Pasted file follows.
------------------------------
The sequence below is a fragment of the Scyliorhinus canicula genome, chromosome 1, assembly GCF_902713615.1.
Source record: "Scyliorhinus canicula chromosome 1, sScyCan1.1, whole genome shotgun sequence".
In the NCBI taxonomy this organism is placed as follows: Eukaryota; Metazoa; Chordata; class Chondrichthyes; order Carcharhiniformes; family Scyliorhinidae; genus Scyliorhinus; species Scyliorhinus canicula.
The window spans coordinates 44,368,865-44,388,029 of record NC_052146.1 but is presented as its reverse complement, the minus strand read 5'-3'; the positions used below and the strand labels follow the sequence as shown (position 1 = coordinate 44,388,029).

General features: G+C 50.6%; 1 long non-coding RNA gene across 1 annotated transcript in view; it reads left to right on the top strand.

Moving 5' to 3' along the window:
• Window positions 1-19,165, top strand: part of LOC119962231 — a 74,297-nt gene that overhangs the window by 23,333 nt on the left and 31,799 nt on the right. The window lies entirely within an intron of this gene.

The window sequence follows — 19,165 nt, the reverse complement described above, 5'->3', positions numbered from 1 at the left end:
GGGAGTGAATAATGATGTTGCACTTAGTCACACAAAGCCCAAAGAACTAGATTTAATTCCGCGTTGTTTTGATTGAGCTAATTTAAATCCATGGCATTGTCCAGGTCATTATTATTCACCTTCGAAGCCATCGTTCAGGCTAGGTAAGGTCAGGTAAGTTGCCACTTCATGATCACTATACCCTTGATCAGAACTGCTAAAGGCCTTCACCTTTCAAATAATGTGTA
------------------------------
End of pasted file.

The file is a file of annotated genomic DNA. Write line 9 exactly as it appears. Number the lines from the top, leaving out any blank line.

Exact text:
GGGAGTGAATAATGATGTTGCACTTAGTCACACAAAGCCCAAAGAACTAGATTTAATTCCGCGTTGTTTTGATTGAGCTAATTTAAATCCATGGCATTGTCCAGGTCATTATTATTCACCTTCGAAGCCATCGTTCAGGCTAGGTAAGGTCAGGTAAGTTGCCACTTCATGATCACTATACCCTTGATCAGAACTGCTAAAGGCCTTCACCTTTCAAATAATGTGTA